Swift action is necessary to support those whose livelihoods are threatened. Transparency in decision-making must not be sacrificed for speed, however, nor should hasty or damaging decisions set us on a course towards further degradation of the ocean.

Beyond the necessary immediate measures, the public stimulus packages that will be developed to relaunch the economy must be well thought through and developed in a transparent way, with systematic engagement of civil society, and full public access to spending and the conditions imposed. Good governance of funding is essential, as it will have impacts for decades to come. With the impacts of climate and nature breakdown already manifest, decisions on where substantial financial flows should be directed must consider a more resilient food system that remains within ecological limits. Our long-term food security depends heavily on bringing climate change and ecosystem collapse under control. Financial injections – including future EMFF spending – should speed up the transition to ecologically responsible aquaculture and low-impact fisheries, thus reducing habitat destruction, bycatch and greenhouse gas emissions. A healthy ocean with abundant fish stocks is more resilient and can better adapt to climate change while performing its functions and supporting life on earth. Public money must be spent for public good, fulfilling criteria of public interest towards a sustainable future.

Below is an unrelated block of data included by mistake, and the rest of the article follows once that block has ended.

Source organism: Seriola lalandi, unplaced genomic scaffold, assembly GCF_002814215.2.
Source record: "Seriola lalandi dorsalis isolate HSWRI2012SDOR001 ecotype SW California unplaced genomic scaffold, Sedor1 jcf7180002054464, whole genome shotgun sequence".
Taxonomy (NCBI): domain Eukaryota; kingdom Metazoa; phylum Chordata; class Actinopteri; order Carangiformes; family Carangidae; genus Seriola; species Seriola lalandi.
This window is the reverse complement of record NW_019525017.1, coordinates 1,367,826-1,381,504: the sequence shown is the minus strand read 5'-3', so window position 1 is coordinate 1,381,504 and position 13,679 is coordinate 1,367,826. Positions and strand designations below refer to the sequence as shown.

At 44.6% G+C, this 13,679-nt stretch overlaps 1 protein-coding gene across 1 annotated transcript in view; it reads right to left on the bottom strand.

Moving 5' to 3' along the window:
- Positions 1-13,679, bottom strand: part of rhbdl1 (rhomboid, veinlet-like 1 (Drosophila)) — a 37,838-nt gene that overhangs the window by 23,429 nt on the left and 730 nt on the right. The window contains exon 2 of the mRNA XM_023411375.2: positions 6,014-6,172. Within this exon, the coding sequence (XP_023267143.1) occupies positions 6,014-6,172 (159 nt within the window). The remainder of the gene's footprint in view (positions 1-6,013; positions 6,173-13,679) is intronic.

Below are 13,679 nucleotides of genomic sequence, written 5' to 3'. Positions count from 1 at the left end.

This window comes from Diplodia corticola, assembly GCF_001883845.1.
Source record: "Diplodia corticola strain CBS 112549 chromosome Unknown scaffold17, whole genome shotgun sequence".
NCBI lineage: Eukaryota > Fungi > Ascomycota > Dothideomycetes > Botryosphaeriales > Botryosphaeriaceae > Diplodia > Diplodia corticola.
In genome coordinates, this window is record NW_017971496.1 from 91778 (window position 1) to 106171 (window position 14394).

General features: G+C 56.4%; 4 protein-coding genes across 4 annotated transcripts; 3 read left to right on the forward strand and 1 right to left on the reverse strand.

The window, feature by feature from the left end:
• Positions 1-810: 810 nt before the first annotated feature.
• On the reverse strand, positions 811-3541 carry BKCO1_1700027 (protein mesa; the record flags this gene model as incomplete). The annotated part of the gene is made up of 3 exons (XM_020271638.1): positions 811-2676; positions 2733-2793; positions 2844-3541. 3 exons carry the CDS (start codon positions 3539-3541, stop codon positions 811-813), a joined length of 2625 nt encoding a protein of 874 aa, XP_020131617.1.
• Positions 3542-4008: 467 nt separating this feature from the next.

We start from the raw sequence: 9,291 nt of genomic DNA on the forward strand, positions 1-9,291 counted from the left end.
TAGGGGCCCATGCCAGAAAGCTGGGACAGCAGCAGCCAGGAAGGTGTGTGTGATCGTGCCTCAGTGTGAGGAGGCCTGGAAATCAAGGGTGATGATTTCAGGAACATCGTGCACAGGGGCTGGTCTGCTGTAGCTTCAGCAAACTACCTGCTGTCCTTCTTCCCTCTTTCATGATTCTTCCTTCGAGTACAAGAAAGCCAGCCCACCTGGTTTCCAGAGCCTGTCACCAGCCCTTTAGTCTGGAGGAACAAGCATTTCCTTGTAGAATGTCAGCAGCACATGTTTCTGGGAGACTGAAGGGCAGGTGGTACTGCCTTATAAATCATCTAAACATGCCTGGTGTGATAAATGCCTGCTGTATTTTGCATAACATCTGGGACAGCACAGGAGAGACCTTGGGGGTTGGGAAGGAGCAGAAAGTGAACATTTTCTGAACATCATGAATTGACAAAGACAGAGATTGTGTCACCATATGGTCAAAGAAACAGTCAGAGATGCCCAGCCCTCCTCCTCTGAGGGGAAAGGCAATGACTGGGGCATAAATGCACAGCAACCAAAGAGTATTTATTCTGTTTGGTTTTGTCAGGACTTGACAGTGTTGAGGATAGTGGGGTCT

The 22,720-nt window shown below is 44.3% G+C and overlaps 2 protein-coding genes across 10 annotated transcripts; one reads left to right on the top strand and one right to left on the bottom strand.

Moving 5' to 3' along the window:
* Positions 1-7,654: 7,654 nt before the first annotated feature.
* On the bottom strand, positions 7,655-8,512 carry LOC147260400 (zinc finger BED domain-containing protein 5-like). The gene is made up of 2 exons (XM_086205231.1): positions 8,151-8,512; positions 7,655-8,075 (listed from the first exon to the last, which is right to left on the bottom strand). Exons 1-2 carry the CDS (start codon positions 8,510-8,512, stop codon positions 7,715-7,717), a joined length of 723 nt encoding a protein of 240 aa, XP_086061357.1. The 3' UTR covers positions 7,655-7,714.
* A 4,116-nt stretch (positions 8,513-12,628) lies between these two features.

2.    Shipping sector assistance must target need and decarbonisation

The shipping industry has yet to publicly request immediate, large-scale government and EU support. In the event that it does, there are particular reasons for circumspection in delivering public funds to an industry that routinely uses offshore vehicles and the notorious system of flags of convenience to avoid paying taxes, keep employment costs down, and support weaker regulation. Any assistance should target impacted employees and those shipping companies that provide essential trade and mobility services, in particular where remote or isolated communities rely on the service. Assistance must be conditional on support for efforts by the EU and the International Maritime Organization to reduce underwater noise emissions and whale strikes, and to decarbonise the sector in line with the Paris Agreement’s objective of keeping global heating below 1.5°C.

3.    Move further away from sectors that exacerbate pre-existing crises